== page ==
(a) Spectra of 14NO P(19/2)e (blue) and 15NO Q(3/2) (red) transitions from a G-Cal permeation device. Quasi-simultaneous isotopic analysis via line switching can be performed by alternately locking to the 3fL WMS zero-crossing each isotope; (b) Zero-gas spectrum using cylinder nitrogen demonstrating near-zero baseline spectra; (c) Measurement of 15NO spectra using non-certified NO in N2 mixture. Spectral modeling gives 15NO concentration of 4.56 ppbv, corresponding to 1.24 ppmv 14NO at natural abundance.
Figure 4
Figure 4
(a) Measurement of pure nitrogen by line-locking to the zero-crossing of the 15NO 3fL wavelength modulated spectrum. Slight baseline deviation is visible over the ~1 h of measurement, indicating EMI influence; (b) Linear baseline correction every ~500 s is necessary for liquid samples analysis and similar correction is applied here to demonstrate the Allan deviation in a practical measurement scenario; (c) Allan deviation of the baseline-corrected measurement, demonstrating white-noise performance up to ~1000 s at 2.8× the shot-noise limit. The inset is a typical 3fL WMS spectra used for line-locking.
Figure 5
Figure 5
Quasi-simultaneous isotope measurement of 1.24 ppmv 14NO in N2 mixture diluted using pure nitrogen. Line-switching occurs every 50 s, and polynomial interpolation of 14NO is used to calculate the isotopic ratio (top graph). Gray regions denote 14NO measurements and white regions denote 15NO. Permil ratiometric values are calculated according to Equation (12), demonstrating fractionation-free system performance. A concentration-normalized precision of Δ(δ15N) = 120‰·ppmv·Hz−1/2 was determined from a typical measurement segment.
Figure 6
Figure 6
(a) Real-time measurement of 5 μmol injection of KNO3 (500 μL of 10 mM solution) via line-switching every 15 s at 50% duty cycle for each isotope. The blue, red and black segments correspond to [14Ñ]S, [15Ñ]S and interpolated [14Ñ]S respectively. The resulting peak has FWHM of ~100 s, obtained in a flow rate of 64 sccm, and the inset shows three more repeat injections (only [15Ñ]S is shown for clarity); (b) Ratiometric curves derived from the quotient of [15Ñ]S(t) and interpolated [14Ñ]S. A clear time dependent curvature is apparent, with a maxima occurring at the measurement peak; (c) Calculation of ratiometric precision vs. sample size, using data obtained from (a). Generally, samples >1 μmol NO3 are required to ensure sub-permil precisions over the span of the peak.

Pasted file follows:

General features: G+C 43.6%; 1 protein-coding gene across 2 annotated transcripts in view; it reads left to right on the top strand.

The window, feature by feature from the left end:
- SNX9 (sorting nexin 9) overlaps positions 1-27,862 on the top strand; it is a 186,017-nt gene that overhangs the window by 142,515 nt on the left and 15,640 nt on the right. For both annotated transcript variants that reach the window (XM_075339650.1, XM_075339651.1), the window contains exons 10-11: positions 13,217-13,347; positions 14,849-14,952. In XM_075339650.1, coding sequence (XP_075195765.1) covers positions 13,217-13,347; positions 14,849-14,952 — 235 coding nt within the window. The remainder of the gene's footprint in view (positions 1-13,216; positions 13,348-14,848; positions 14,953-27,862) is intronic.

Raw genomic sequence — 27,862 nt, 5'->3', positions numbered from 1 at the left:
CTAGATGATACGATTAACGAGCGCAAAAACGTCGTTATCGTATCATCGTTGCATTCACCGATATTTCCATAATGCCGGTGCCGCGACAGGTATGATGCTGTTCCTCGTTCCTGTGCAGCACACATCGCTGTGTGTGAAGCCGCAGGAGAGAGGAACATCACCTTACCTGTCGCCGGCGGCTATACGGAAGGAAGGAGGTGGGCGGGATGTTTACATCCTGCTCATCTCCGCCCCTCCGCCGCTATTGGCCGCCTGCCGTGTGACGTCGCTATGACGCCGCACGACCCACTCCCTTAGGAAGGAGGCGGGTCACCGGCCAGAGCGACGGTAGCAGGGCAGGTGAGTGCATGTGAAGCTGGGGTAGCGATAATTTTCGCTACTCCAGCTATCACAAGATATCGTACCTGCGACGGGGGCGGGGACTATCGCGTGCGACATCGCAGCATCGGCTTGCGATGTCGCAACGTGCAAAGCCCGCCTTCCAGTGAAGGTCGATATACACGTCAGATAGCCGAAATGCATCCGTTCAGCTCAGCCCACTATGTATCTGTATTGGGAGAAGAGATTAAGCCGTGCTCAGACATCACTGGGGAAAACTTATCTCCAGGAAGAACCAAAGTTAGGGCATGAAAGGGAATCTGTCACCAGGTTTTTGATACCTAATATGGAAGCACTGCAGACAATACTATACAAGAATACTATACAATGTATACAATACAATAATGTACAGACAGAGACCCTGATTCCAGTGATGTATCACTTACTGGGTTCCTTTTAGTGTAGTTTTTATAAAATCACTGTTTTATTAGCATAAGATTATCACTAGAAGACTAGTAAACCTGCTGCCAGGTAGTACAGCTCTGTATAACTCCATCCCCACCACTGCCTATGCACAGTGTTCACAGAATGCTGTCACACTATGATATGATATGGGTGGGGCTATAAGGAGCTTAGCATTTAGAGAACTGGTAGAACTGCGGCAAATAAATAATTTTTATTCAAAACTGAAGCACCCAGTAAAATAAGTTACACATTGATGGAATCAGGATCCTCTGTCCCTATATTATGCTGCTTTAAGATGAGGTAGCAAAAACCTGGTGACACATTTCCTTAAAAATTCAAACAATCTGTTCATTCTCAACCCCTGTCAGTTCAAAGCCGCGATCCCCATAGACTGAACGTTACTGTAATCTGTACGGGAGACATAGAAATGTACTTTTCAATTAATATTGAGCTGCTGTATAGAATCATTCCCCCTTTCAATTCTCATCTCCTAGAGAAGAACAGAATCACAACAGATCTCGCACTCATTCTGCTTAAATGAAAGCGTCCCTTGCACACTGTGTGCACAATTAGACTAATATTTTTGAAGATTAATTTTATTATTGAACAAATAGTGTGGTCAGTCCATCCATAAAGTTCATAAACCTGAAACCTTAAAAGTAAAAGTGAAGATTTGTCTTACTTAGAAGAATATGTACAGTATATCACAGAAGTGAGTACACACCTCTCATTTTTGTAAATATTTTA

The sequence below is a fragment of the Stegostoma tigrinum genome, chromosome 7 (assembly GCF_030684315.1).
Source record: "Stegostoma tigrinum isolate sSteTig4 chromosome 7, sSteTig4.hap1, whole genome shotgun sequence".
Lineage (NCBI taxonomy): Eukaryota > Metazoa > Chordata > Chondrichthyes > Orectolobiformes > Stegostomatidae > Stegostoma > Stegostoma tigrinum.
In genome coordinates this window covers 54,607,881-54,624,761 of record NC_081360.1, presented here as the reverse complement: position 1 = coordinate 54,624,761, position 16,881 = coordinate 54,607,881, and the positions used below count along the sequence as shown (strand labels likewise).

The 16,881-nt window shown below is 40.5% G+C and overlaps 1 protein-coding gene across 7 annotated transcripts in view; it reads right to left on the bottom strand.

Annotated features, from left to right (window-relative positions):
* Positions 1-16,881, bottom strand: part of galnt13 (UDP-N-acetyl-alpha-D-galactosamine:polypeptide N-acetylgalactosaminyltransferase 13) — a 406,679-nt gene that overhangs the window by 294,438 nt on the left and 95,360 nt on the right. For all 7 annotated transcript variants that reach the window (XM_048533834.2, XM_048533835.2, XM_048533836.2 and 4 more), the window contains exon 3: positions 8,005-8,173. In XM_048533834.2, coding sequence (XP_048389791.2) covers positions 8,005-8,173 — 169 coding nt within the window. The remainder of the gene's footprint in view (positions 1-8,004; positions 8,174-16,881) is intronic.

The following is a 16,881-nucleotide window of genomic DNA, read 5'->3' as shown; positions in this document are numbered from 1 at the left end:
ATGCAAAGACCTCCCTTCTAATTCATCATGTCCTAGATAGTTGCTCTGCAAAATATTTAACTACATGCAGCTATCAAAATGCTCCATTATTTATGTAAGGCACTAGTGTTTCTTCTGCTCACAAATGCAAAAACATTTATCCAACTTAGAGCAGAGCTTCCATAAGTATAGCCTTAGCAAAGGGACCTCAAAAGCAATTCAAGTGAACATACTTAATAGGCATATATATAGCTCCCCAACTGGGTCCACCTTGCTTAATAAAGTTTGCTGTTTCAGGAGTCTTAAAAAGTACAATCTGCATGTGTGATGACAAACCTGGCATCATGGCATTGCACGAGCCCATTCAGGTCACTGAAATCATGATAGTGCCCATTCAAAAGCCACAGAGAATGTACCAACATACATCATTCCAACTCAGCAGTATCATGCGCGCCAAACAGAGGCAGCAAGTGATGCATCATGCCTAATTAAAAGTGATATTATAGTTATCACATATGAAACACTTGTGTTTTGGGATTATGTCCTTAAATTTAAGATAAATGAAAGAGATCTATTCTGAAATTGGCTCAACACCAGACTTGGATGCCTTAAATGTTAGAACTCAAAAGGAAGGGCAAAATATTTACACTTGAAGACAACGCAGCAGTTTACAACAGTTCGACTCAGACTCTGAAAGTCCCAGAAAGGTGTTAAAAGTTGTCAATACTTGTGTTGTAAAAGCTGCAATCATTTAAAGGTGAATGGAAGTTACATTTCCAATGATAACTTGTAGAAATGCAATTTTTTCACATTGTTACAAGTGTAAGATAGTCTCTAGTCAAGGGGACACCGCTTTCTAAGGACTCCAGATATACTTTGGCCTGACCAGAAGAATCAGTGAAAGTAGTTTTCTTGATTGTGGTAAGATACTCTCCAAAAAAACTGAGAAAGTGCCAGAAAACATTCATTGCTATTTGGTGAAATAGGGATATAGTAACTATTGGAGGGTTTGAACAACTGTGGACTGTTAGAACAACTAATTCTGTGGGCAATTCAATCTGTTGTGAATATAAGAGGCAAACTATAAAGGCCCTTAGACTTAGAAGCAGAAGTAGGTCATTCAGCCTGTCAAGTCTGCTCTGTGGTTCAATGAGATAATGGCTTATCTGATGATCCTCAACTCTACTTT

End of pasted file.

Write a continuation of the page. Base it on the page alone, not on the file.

Figure 7
Figure 7
(a) Multiple injections of known isotopically labeled references spanning from 5‰ to 5536‰, where the 15NO signal is clearly enhanced for enriched samples. The smaller 400 nmol injection size reduces ratiometric precision (Δ(δ15N) ≈ 2‰), consistent with Figure 6c and Equation (18); Plotted in (b) are multiple labeled reference injections (4 points per calculated δ15N value, and the plot demonstrates excellent linearity (R2 = 0.999) with measured δ15N offset consistent with fractionation observed in Figure 6a. The inset shows the shape of real-time fractionation curve of the most enriched reference injection (δ15Ncalc = 5536‰), demonstrating results similar to those in Section 5.2.